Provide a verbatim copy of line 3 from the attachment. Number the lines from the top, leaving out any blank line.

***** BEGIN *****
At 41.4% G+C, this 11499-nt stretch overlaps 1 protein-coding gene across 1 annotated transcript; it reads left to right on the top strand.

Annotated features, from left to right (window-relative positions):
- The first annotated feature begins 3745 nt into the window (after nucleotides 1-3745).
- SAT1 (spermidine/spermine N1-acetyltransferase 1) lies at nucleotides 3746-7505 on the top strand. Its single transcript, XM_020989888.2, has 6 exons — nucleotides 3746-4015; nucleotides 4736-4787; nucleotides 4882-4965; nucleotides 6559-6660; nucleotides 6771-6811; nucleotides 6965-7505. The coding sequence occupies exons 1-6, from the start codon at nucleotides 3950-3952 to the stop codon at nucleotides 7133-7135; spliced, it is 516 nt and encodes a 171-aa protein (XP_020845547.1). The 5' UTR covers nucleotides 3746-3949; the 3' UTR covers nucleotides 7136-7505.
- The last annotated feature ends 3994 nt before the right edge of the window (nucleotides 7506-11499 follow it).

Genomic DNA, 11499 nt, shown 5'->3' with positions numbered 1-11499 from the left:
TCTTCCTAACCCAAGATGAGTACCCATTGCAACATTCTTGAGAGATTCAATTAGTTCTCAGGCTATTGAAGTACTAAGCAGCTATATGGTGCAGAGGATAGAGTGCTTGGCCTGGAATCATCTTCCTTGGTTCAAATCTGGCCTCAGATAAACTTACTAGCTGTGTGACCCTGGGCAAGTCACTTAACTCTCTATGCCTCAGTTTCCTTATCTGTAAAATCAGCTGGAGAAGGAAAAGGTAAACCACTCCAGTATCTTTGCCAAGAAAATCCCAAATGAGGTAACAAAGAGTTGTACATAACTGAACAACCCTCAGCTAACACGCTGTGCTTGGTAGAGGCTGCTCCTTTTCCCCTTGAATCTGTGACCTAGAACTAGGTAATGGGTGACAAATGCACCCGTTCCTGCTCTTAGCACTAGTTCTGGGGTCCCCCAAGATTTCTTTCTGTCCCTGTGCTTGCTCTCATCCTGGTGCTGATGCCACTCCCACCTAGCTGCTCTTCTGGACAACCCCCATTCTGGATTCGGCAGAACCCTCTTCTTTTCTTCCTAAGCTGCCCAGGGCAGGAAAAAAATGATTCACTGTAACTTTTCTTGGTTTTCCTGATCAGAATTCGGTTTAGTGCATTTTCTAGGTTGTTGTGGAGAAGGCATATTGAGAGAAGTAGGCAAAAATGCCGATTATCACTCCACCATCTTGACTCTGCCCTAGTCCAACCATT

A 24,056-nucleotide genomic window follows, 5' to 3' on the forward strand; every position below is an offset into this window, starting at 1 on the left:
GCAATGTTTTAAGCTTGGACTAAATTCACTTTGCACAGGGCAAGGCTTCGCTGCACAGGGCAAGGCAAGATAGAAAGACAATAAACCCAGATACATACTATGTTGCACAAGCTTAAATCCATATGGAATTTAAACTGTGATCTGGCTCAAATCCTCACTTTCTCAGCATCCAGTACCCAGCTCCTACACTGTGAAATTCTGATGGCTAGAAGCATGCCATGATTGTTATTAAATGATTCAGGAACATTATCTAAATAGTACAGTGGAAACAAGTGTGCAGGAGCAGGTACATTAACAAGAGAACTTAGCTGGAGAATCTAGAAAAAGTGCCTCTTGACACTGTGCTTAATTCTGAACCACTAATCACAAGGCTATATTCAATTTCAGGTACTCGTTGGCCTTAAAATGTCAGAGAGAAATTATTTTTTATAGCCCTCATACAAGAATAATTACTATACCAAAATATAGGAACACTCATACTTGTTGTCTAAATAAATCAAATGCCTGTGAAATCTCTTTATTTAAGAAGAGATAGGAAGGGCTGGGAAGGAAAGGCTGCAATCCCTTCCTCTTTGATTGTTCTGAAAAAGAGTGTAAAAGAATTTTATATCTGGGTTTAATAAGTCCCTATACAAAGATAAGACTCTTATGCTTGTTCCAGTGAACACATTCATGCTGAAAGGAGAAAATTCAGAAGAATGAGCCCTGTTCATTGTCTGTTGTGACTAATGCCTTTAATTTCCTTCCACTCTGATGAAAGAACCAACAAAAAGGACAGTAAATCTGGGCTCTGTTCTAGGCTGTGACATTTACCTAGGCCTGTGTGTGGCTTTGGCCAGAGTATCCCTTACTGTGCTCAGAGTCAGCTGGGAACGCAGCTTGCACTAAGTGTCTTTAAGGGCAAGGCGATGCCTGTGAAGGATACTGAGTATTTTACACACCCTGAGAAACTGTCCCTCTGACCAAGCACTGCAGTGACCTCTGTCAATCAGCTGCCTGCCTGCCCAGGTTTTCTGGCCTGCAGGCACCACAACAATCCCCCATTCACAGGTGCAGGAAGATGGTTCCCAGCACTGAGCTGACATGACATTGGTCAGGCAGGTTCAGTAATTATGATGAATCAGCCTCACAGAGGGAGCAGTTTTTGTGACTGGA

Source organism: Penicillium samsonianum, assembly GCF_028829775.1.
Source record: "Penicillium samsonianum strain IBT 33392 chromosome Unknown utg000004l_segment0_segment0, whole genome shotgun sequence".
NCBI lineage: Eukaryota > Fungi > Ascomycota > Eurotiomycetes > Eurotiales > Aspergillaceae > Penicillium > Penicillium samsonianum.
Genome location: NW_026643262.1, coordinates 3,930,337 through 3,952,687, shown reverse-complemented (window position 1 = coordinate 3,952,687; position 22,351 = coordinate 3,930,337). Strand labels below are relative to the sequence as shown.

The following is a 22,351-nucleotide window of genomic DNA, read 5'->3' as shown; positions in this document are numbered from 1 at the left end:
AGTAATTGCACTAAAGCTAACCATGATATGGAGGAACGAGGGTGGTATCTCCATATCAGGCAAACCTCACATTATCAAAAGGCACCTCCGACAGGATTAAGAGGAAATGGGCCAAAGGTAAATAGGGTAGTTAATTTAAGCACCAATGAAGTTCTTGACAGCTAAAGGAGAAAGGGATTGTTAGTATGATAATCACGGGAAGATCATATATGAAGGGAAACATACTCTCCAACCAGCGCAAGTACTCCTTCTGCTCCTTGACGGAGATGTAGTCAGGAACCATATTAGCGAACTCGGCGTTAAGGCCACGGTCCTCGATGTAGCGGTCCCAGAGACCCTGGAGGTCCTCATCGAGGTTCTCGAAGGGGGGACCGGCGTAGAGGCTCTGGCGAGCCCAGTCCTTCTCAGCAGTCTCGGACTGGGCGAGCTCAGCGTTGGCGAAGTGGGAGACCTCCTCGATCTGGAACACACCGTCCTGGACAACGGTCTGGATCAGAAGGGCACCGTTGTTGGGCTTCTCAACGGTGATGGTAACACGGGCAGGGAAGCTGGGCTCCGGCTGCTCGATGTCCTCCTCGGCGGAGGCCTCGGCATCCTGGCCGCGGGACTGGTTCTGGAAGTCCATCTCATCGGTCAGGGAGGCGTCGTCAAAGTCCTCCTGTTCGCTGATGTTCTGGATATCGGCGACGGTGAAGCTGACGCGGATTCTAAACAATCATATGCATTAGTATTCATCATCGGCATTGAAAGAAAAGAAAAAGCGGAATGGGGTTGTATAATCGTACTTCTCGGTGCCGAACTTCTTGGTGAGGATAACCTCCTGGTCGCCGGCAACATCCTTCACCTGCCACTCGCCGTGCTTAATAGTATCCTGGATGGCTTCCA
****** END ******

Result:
- The first annotated feature begins 3745 nt into the window (after nucleotides 1-3745).